Stanley Fish (born 1938) is a prominent literary theorist. He was born in Providence, Rhode Island, and raised in Philadelphia, Pennsylvania. Fish earned his Ph.D. from Yale University in 1962. He taught English at the University of California at Berkeley and Johns Hopkins University before becoming Arts and Sciences Professor of English and professor of law at Duke University from 1986 to 1998. From 1999 to 2004 he was Dean of Arts and Sciences at the University of Illinois at Chicago. Following his resignation from this position, he spent a year as a professor of English before retiring. The last course he taught was a graduate seminar entitled "Religion, Citizenship, and Identity."
Considered a leading scholar of Milton, a reputation cemented by the book How Milton Works in 2001, Fish is best known for his work on interpretive communities, an offshoot of reader-response criticism that studies how the interpretation of a text by a reader depends on the reader's membership in one or more communities defined by acceptance of a common set of foundational assumptions or texts. This work can be viewed as an explanation of how meaning is only possible in the context of a particular interpretive community, even if one accepts the deconstructionist position that no single privileged reading of any text exists. This contrasts, however, with his claim that the only possible meaning of a text is the meaining that the author intended. He distinguishes between this, which is an interpretive claim, and his claims regarding interpretive communities, which are sociological claims. The only possible meaning is what the author intended, but what a given reader will see that intent as being will vary based on their interpretive community.
A simple illustration of interpretive communities is Fish's story of baseball umpire Bill Klem, who once waited a long time to call a particular pitch. "Well, is it a ball or strike," the player asked impatiently. To which Klem replied, "Sonny, it ain't nothing 'til I call it" – saying, in effect, that balls and strikes are not facts in the world but "come into being only on the call of an umpire." This example shows how his scholarship questions our conventional assumptions about fairness, justice, and truth.
His famous essay "How to Recognize a Poem When You See One" (from the book Is There a Text in This Class?) deals with similar issues of individual freedom of interpretation and cultural influence, and uses the example of a class he taught where a group of students took a list of random names on the board and assumed it was a religious poem just because Fish told them that it was, and because that was their area of expertise. Fish concludes that culture fills our minds with assumptions and beliefs that are not only similar, but "alike in fine detail," and, because of this, individual originality and creativity are convenient fictions of our time.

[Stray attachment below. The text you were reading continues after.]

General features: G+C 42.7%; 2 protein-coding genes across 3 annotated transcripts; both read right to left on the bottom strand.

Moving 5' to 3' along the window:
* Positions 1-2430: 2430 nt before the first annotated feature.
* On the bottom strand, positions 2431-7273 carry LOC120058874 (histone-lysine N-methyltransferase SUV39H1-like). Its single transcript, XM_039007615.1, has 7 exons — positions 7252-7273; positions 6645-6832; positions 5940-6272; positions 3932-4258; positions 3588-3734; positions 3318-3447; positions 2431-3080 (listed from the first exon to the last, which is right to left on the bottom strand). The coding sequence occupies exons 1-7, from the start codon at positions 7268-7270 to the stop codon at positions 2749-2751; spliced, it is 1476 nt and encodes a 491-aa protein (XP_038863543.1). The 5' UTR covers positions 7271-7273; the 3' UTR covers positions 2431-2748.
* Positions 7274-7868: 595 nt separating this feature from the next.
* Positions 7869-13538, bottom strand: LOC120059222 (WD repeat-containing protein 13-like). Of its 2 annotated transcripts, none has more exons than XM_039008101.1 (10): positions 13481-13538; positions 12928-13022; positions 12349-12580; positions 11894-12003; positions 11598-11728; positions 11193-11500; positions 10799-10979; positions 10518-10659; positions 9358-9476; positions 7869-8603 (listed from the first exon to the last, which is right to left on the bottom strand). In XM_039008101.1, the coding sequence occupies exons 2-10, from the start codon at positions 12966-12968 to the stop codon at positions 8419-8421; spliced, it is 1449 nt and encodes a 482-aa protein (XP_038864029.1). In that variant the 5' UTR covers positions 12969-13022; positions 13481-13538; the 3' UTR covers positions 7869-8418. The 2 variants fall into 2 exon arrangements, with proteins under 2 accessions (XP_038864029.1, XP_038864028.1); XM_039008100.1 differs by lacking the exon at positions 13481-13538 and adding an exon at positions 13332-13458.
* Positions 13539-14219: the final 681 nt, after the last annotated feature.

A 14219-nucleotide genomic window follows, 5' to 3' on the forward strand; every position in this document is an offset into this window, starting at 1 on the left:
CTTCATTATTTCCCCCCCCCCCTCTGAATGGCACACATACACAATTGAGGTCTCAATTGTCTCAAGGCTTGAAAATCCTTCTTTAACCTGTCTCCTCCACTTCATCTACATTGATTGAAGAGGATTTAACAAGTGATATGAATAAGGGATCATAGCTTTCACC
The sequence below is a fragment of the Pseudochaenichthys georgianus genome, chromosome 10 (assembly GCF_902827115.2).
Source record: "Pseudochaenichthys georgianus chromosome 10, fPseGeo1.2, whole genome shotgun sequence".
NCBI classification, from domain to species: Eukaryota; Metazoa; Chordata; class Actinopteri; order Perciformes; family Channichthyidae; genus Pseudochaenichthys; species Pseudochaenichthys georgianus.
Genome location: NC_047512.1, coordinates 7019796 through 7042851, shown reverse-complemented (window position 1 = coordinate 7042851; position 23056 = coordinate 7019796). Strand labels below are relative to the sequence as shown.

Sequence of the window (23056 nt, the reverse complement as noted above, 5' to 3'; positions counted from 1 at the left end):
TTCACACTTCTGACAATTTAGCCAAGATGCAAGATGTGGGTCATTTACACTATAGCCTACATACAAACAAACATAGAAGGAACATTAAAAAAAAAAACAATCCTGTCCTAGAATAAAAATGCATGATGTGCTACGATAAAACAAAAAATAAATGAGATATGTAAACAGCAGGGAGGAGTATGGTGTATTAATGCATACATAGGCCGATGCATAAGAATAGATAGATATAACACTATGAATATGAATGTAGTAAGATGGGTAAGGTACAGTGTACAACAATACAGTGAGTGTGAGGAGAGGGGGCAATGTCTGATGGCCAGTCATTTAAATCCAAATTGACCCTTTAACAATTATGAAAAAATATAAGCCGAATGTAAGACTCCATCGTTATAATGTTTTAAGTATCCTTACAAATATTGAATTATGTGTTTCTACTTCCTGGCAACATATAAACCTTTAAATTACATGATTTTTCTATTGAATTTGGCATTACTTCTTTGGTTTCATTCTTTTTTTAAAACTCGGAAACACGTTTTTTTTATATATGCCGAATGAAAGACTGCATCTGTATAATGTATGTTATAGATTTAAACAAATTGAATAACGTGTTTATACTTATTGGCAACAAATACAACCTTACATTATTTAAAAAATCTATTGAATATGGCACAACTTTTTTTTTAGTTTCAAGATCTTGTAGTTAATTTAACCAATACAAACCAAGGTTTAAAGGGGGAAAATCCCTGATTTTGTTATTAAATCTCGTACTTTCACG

A prominent public intellectual, his works include Is There a Text in This Class? The Authority of Interpretive Communities (1980), There's No Such Thing As Free Speech: And It is a Good Thing, Too (1994 ISBN 0195093836), and The Trouble with Principle (1999). As his provocative titles indicate, Fish has vigorously debunked pieties of both the left and the right, sometimes in the same sentence. In 1999, "The Stanley Fish Reader" was published, edited by H. Aram Veeser, and in 2004, there came out a volume of reactions on Fish' work: "Postmodern Sophistry: Stanley Fish and the Critical Enterprise", edited by Gary Olson and Lynn Worsham.
He has said that deconstruction: "relieves me of the obligation to be right . . . and demands only that I be interesting."
Charles Murray of the conservative Hoover Institution  calls that "a silly thing for a grown man to say and a criminal thing for a teacher to say." However, Fish's complicated relationship with deconstructionism makes it unclear whether to accept the statement as an argument for or against the practice. More likely, it is a description of a doctrine's consequences, of which his statement is a compelling example. He is also known, for example, for an incident in which, after asking an adversarial question to his wife, Jane Tompkins, while she was speaking at a conference, to which she asked, "What is it that you and people like you want?", replied, "I want to be right!"
Fish has written extensively on the politics of the university, having taken positions justifying campus speech codes and criticizing political statements by universities or faculty bodies on matters outside their professional areas of expertise.